The ability of any blockchain to exchange data with other blockchains is critical, as it allows the blockchain to participate in an ecosystem of other blockchains; this is known as interoperability. Many interoperability-enabling solutions have been developed, each with their own set of advantages and disadvantages.
The Polygon team has created an interoperability solution in the form of a bridge for the Polygon zkEVM L2 network. The zkEVM Bridge is a component that enables communication and asset migration between the Polygon zkEVM network and other networks, such as the L1 (Ethereum Mainnet) or any L2 built on top of Ethereum.
The ability to transfer an asset from one network to another without changing the original asset’s value or functionality is critical from the user’s perspective. In addition, cross-chain messaging is supported, allowing payloads to be sent between networks.
In L2 rollups such as the Polygon zkEVM, L1 smart contracts ensure proper management of L2 state transitions and data availability. As a result, with an appropriate L2 architecture design, both ends of the Bridge smart contract (SC) can be synchronized entirely through the smart contract’s logic.
zkEVM bridge schema¶
Let’s understand the zKEVM Bridge protocol design through an analogy. Make sure to check out the below illustration for easier understanding of the protocol.
Consider two networks; L1 and L2. In order to bridge an asset between L1 and L2, a user has to lock the asset in the origin network (or Layer 1). The Bridge smart contract then mints an equivalent value representative asset in the destination network L2. This minted asset is known as a Wrapped Token.
Once minting is complete, the asset can be claimed by the user or recipient in the destination network (L2).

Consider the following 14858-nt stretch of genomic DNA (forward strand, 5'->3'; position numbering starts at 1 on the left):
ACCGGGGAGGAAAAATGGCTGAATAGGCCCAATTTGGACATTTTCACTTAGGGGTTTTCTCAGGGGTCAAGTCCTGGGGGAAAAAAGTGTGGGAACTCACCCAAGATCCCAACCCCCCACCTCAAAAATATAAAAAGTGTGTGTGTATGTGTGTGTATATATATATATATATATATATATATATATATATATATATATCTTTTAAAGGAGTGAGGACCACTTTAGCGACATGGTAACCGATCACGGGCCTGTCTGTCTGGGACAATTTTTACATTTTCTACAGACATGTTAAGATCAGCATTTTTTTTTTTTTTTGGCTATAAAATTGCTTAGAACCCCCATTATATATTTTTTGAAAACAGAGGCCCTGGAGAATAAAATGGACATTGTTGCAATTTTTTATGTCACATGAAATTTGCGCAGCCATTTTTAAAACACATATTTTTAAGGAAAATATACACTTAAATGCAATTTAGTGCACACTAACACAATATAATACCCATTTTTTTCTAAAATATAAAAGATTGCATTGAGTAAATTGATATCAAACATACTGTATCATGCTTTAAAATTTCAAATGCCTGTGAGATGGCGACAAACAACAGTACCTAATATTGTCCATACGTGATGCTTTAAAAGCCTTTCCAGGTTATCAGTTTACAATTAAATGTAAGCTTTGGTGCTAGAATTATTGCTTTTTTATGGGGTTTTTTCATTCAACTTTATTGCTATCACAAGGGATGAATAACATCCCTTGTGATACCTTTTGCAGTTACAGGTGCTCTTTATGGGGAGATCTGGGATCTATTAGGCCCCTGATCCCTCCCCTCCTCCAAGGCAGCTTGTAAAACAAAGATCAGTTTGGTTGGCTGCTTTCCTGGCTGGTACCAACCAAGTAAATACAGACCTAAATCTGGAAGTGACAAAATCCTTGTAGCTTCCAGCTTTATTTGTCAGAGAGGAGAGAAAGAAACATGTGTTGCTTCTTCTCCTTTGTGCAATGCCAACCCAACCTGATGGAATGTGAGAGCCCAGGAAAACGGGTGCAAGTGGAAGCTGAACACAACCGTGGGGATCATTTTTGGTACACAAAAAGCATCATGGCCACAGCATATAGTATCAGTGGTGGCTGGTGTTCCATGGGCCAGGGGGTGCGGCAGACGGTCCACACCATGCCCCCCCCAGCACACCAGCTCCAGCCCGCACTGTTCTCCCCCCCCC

It is also possible to perform the opposite operation. That is, after burning the Wrapped Token, the Bridge SC unlocks the original asset in the origin network.
As previously stated, there is the possibility of a third channel where the Bridge SC is used for cross-chain messaging. That is, sending data payloads from one network to another can be achieved using the Bridge SC’s Bridge and Claim operations.
Comparing with Ethereum 2.0 Deposit Contract¶
The zkEVM Bridge SC’s implementation is based on the Ethereum 2.0 Deposit Contract, except for a few alterations.
For example, while it utilizes specially designed Merkle Trees that are append-only, it employs the same logic as the Ethereum 2.0 Deposit Contract.
Other differences are related to the base hash and the leaf nodes.
First, the Deposit Contract uses SHA256, whereas the zkEVM employs the Keccak hash function. And it’s all because, in addition to being EVM-compatible, the Keccak hash function is less expensive in terms of Ethereum gas fees.
Second, the Bridge SC generates wrapped tokens the first time a new token is added to the zkEVM network. In addition, the metadata of the ERC20 token, such as the name, decimal, or symbol, is added to the information contained in the leaf.
As a result, as stated in this document, every transfer is protected by smart contracts.
The Polygon zkEVM Bridge smart contract’s main feature is the use of Exit Trees and the Global Exit Tree, with the Global Exit Tree Root serving as the primary source of state truth.
The use of two distinct Global Exit Root managers for L1 and L2, as well as separate logic for the Bridge SC and each of these Global Exit Root managers, allows for extensive network interoperability.
Meanwhile, all asset transfers can be validated by any L1 and L2 nodes due to data availability.
The sections that follow explain how the Polygon zkEVM Bridge-related smart contracts ensure the security of assets transferred between the zkEVM and any network.